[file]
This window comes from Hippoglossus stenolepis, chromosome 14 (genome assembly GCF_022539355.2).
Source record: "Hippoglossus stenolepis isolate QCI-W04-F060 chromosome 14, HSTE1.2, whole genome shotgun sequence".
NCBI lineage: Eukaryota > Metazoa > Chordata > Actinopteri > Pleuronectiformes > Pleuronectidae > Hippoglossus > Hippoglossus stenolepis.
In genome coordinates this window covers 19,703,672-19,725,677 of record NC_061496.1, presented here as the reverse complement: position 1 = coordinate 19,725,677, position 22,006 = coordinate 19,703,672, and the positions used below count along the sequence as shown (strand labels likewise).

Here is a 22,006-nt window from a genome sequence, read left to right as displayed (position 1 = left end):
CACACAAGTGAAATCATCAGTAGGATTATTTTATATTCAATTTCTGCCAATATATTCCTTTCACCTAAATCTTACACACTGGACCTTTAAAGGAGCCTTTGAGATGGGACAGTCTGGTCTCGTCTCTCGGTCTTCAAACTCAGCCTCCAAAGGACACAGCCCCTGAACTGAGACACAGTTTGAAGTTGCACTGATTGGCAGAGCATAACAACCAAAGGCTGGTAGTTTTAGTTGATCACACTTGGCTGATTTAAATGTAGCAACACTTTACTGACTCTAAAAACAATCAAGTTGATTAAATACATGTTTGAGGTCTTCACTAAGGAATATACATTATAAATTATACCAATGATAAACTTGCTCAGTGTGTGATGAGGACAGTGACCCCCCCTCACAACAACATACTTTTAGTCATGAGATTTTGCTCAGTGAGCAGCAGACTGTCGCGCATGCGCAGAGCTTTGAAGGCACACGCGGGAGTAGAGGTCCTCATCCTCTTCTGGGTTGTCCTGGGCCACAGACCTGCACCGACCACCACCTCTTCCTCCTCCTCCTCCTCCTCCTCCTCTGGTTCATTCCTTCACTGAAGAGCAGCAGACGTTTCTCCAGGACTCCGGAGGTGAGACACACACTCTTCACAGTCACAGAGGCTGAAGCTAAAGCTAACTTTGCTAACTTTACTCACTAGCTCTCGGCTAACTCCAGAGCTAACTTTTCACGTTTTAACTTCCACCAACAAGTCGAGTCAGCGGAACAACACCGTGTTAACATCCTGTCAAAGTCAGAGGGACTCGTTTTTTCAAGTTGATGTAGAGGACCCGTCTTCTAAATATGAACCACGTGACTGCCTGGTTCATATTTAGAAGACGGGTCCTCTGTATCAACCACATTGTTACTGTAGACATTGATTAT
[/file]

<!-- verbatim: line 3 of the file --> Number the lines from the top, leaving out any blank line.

NCBI lineage: Eukaryota > Metazoa > Chordata > Actinopteri > Pleuronectiformes > Pleuronectidae > Hippoglossus > Hippoglossus stenolepis.